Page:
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Michael Sherraden: Saving for the Future

Can something as simple as owning a savings account lead youth in developing countries toward a better education, economic opportunities, and long-term development?

Michael Sherraden thinks this might be so, and he is putting it to the test. Named by TIME Magazine in 2010 as one of the World’s 100 Most Influential People, he is engaged in a landmark research experiment that is setting up savings accounts for 2,000 low-income youth in Ghana to study how and why they save and how this impacts their future.

And that’s just the beginning.

“The goal is to deliver savings services to 170,000 12- to 18-year-olds in Ghana, Kenya, Nepal, and Columbia,” he reports. “Over the next several years, we’ll study the ways kids maintain and add to their savings through earnings or family help, and how financial institutions develop savings products and services to reach them.”

Sherraden, MSW ’76, PhD ’79, is founder and director of the Center for Social Development (CSD) at Washington University in St. Louis, a leading academic center best known for its research on assetbuilding for low-income individuals and families. YouthSave, funded by the MasterCard Foundation, is one of a number of ambitious global research initiatives in which Sherraden serves as a collaborator and consultant.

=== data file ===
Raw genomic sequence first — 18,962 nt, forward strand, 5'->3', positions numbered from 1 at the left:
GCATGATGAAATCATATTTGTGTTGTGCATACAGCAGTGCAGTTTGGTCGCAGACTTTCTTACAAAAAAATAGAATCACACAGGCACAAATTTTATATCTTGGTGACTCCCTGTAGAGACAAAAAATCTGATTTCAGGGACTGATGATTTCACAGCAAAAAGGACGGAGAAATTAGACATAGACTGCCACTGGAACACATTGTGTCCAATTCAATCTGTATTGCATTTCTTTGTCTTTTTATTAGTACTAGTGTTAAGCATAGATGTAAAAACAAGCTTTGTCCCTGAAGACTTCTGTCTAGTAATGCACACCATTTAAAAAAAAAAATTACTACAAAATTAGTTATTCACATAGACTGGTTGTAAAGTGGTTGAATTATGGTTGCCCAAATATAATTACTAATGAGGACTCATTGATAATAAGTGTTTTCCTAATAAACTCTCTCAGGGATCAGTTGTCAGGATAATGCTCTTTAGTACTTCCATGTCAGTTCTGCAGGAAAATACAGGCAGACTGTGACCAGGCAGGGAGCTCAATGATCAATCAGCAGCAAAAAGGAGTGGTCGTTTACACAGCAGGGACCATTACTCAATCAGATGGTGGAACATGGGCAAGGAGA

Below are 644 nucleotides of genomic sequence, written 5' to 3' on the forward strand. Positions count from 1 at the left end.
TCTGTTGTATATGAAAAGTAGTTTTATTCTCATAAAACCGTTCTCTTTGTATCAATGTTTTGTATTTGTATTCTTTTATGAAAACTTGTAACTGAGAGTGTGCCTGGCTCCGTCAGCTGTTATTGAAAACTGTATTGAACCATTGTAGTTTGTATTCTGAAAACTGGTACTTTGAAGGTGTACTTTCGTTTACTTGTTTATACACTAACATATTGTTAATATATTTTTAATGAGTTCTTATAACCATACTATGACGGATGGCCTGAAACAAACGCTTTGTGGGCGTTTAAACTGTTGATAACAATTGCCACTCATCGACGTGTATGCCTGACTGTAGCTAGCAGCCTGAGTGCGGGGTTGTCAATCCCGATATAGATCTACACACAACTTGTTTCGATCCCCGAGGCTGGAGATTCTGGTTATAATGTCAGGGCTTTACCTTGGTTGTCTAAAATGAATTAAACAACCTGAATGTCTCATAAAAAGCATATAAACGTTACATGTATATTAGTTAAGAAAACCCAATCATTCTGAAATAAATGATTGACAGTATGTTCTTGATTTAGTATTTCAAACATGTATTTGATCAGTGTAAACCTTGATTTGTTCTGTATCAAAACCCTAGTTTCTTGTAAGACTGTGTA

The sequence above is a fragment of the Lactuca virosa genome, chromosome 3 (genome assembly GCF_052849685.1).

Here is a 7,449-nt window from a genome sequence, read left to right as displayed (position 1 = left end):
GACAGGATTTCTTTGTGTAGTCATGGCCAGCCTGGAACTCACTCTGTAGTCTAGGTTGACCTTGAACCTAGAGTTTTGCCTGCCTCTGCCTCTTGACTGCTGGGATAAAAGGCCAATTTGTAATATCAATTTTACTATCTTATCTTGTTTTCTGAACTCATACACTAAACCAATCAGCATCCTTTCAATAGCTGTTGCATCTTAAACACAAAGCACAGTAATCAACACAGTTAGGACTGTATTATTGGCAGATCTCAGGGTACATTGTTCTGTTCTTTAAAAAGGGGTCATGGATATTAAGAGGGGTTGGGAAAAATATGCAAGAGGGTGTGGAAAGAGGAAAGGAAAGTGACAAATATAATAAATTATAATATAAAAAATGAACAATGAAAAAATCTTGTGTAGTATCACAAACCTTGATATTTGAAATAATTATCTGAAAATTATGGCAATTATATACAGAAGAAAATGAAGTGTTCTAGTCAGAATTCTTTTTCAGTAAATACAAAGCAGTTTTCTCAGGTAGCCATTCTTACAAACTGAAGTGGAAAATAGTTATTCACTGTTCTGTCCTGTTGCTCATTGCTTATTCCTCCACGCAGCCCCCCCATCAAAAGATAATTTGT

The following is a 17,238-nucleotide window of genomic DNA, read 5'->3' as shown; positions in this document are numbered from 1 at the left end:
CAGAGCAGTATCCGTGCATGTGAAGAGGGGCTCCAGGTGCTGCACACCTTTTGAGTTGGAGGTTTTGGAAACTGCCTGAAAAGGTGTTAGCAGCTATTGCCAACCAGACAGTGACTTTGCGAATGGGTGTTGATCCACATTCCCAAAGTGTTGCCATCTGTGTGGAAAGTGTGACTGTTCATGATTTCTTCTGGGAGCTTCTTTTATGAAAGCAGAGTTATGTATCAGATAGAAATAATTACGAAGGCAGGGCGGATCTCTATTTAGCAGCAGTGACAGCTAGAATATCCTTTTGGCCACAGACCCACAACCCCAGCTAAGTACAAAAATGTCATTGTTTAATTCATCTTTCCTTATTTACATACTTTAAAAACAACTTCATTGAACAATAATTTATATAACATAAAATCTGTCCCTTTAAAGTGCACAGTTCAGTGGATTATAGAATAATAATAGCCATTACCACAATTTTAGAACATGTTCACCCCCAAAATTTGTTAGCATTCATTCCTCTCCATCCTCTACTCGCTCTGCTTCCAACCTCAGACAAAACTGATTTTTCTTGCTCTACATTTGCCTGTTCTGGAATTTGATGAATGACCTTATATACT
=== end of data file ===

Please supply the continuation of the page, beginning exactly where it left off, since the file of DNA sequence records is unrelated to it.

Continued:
Another, closer to home, is SEED (Savings for Education, Entrepreneurship, and Downpayment), funded by the Ford and Charles Stewart Mott Foundations. In SEED OK, Sherraden and his colleagues are following 1300 Oklahoma children who were given a $1,000 college savings account at birth to see how this asset affects their educational expectations. Their parents, and those in a control group who did not receive money, will be interviewed periodically about their savings beliefs and behaviors.

“We anticipate that the savings will influence parents to think more positively about college for their children,” Sherraden explains. “Maybe they will read to their children instead of turning on the television. We will be asking those questions.”

The families can add to these accounts, he noted, and the deposits will be matched by SEED based on income level.

Matched savings programs, called individual development accounts (IDAs), are helping low-income families all over the country to purchase a first home, start or expand a business, or pay for post-secondary education. Sherraden created the IDA concept, which has been tested in federal legislation and in more than 40 states.

It is a cornerstone of his vision for a new social policy—a policy that adds asset building to traditional income support.

Asset-building for All

“I think we are in period much like at the beginning of the 20th century, when social and economic life was changing rapidly and a lot of new approaches were being tested. Social work in the early 1900s, characterized by Hull House and the settlement movement, was designed for an industrializing society. We’re now in a similar period of change as we adapt to the information age.

“Social work has two equally honorable traditions,” he reflects. “One is helping people who don’t have enough or are in a state of crisis. The second is investing in people so that they can develop their capabilities and contribute to the greater society and economy.